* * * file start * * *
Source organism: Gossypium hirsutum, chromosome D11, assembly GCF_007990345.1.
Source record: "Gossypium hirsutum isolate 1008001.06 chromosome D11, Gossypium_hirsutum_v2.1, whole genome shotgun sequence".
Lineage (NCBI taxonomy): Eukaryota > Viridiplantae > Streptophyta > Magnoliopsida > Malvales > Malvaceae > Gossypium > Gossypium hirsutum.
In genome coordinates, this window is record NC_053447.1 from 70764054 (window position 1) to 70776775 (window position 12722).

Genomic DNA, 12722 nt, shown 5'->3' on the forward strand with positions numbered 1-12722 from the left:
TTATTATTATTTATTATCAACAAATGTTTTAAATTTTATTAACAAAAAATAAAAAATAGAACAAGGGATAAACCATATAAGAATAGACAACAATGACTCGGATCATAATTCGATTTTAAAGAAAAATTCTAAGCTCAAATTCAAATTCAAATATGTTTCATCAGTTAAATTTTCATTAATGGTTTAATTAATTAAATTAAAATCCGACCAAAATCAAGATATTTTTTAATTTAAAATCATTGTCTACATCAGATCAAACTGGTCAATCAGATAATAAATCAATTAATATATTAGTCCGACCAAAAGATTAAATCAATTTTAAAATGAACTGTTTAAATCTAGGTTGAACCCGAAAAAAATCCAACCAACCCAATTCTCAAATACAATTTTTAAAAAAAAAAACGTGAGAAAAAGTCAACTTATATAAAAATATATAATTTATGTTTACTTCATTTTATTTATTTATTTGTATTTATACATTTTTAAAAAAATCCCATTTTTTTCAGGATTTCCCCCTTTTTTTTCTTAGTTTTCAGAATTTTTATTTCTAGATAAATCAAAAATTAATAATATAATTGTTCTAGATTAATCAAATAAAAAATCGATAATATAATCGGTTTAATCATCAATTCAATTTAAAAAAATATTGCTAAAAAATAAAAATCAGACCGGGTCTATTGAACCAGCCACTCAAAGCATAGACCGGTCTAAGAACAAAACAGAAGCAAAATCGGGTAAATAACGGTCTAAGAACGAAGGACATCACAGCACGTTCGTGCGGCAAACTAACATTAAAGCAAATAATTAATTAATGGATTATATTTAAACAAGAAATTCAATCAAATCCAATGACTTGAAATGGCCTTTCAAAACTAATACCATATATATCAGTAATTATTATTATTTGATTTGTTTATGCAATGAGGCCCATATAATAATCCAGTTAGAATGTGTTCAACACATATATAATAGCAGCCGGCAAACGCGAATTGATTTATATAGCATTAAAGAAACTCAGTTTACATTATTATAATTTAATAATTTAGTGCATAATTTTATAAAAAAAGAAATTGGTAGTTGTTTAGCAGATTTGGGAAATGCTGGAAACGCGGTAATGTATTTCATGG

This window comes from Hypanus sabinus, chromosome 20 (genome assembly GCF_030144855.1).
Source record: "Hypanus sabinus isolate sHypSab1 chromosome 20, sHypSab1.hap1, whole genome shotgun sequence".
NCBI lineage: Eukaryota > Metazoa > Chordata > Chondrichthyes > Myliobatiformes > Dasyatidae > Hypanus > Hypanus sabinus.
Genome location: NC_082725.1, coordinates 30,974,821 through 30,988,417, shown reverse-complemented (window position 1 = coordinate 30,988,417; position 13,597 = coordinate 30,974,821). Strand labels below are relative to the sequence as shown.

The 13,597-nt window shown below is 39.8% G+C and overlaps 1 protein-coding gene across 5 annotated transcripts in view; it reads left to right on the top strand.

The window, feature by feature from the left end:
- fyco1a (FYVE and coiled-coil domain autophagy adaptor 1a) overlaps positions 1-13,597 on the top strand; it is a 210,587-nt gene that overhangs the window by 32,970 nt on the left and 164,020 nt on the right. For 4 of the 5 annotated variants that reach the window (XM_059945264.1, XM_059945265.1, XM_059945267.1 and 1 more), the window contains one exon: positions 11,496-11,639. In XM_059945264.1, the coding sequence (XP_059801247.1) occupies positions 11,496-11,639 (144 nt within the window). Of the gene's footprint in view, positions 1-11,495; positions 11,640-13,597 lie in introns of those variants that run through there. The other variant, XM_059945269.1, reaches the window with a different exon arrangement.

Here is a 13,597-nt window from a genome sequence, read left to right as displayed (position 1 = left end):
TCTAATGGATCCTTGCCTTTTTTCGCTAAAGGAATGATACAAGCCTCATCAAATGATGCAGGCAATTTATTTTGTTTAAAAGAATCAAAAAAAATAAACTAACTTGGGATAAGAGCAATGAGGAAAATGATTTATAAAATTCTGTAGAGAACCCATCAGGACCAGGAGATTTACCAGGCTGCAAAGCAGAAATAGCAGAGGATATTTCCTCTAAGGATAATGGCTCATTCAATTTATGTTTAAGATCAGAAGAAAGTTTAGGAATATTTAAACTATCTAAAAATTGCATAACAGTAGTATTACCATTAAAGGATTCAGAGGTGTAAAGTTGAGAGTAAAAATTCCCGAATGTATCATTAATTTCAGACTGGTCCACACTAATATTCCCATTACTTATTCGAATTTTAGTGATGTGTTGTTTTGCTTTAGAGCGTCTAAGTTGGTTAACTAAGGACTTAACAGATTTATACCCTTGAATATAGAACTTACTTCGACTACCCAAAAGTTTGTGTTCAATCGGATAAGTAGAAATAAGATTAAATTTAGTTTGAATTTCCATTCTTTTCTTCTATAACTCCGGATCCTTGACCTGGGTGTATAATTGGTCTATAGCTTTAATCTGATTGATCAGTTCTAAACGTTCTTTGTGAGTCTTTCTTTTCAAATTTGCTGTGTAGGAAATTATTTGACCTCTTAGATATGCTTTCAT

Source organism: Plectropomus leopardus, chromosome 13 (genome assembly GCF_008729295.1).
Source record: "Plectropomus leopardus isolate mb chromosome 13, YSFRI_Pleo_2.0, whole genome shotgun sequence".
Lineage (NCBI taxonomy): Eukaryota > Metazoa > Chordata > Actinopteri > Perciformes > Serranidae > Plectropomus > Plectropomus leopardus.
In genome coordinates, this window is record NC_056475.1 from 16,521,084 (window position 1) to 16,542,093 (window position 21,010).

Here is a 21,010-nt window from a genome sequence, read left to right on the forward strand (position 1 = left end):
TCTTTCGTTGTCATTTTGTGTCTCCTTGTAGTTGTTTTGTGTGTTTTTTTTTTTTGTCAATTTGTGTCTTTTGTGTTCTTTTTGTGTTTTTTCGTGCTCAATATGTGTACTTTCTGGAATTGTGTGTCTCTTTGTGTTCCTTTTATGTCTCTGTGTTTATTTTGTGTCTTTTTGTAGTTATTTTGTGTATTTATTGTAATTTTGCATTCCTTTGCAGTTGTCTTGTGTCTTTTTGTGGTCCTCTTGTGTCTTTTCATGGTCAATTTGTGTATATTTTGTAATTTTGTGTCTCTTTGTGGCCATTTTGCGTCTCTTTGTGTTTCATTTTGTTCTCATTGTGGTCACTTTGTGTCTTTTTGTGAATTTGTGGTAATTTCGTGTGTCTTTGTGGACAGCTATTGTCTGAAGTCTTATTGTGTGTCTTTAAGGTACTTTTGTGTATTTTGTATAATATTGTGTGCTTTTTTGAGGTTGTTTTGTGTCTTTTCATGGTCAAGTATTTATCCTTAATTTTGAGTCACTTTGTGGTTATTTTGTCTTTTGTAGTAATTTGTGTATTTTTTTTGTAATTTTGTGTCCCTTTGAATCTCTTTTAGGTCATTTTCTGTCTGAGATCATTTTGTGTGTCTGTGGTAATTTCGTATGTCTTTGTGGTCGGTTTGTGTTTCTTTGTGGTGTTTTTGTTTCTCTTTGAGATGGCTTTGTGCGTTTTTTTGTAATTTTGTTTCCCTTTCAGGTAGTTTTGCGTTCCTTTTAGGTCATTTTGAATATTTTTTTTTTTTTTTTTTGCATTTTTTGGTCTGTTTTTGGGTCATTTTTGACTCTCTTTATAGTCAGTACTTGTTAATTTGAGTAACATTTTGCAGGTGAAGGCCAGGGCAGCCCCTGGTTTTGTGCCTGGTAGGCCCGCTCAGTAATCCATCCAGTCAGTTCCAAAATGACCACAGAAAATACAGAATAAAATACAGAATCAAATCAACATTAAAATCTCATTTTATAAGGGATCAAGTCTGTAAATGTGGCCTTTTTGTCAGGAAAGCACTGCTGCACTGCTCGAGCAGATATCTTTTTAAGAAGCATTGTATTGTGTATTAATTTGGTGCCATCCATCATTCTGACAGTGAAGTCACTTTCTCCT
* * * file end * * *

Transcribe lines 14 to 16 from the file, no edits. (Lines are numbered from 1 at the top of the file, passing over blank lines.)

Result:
Here is a 13,597-nt window from a genome sequence, read left to right as displayed (position 1 = left end):
TCTAATGGATCCTTGCCTTTTTTCGCTAAAGGAATGATACAAGCCTCATCAAATGATGCAGGCAATTTATTTTGTTTAAAAGAATCAAAAAAAATAAACTAACTTGGGATAAGAGCAATGAGGAAAATGATTTATAAAATTCTGTAGAGAACCCATCAGGACCAGGAGATTTACCAGGCTGCAAAGCAGAAATAGCAGAGGATATTTCCTCTAAGGATAATGGCTCATTCAATTTATGTTTAAGATCAGAAGAAAGTTTAGGAATATTTAAACTATCTAAAAATTGCATAACAGTAGTATTACCATTAAAGGATTCAGAGGTGTAAAGTTGAGAGTAAAAATTCCCGAATGTATCATTAATTTCAGACTGGTCCACACTAATATTCCCATTACTTATTCGAATTTTAGTGATGTGTTGTTTTGCTTTAGAGCGTCTAAGTTGGTTAACTAAGGACTTAACAGATTTATACCCTTGAATATAGAACTTACTTCGACTACCCAAAAGTTTGTGTTCAATCGGATAAGTAGAAATAAGATTAAATTTAGTTTGAATTTCCATTCTTTTCTTCTATAACTCCGGATCCTTGACCTGGGTGTATAATTGGTCTATAGCTTTAATCTGATTGATCAGTTCTAAACGTTCTTTGTGAGTCTTTCTTTTCAAATTTGCTGTGTAGGAAATTATTTGACCTCTTAGATATGCTTTCAT

Source organism: Plectropomus leopardus, chromosome 13 (genome assembly GCF_008729295.1).